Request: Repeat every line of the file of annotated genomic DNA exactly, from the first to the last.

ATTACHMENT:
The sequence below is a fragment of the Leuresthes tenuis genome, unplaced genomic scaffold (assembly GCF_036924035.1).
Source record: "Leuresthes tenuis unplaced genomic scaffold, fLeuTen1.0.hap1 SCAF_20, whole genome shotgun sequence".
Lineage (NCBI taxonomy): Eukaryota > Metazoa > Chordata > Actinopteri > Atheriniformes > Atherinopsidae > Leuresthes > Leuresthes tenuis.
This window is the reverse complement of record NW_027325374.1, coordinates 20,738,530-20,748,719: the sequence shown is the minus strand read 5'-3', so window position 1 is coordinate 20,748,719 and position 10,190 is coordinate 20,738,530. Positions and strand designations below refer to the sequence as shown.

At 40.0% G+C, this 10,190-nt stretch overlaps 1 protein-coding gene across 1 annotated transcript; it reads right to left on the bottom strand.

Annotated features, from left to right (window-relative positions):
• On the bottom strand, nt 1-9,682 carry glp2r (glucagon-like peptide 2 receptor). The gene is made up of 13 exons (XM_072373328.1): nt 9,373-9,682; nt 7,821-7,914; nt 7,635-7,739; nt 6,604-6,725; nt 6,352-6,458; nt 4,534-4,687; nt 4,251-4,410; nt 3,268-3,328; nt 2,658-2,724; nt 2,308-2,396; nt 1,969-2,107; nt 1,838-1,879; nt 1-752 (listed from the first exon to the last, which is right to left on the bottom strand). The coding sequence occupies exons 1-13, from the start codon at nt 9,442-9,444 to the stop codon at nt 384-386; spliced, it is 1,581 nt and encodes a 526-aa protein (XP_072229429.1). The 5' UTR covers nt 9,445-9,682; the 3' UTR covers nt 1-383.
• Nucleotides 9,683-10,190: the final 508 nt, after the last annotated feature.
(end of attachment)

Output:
The sequence below is a fragment of the Leuresthes tenuis genome, unplaced genomic scaffold (assembly GCF_036924035.1).
Source record: "Leuresthes tenuis unplaced genomic scaffold, fLeuTen1.0.hap1 SCAF_20, whole genome shotgun sequence".
Lineage (NCBI taxonomy): Eukaryota > Metazoa > Chordata > Actinopteri > Atheriniformes > Atherinopsidae > Leuresthes > Leuresthes tenuis.
This window is the reverse complement of record NW_027325374.1, coordinates 20,738,530-20,748,719: the sequence shown is the minus strand read 5'-3', so window position 1 is coordinate 20,748,719 and position 10,190 is coordinate 20,738,530. Positions and strand designations below refer to the sequence as shown.

At 40.0% G+C, this 10,190-nt stretch overlaps 1 protein-coding gene across 1 annotated transcript; it reads right to left on the bottom strand.

Annotated features, from left to right (window-relative positions):
• On the bottom strand, nt 1-9,682 carry glp2r (glucagon-like peptide 2 receptor). The gene is made up of 13 exons (XM_072373328.1): nt 9,373-9,682; nt 7,821-7,914; nt 7,635-7,739; nt 6,604-6,725; nt 6,352-6,458; nt 4,534-4,687; nt 4,251-4,410; nt 3,268-3,328; nt 2,658-2,724; nt 2,308-2,396; nt 1,969-2,107; nt 1,838-1,879; nt 1-752 (listed from the first exon to the last, which is right to left on the bottom strand). The coding sequence occupies exons 1-13, from the start codon at nt 9,442-9,444 to the stop codon at nt 384-386; spliced, it is 1,581 nt and encodes a 526-aa protein (XP_072229429.1). The 5' UTR covers nt 9,445-9,682; the 3' UTR covers nt 1-383.
• Nucleotides 9,683-10,190: the final 508 nt, after the last annotated feature.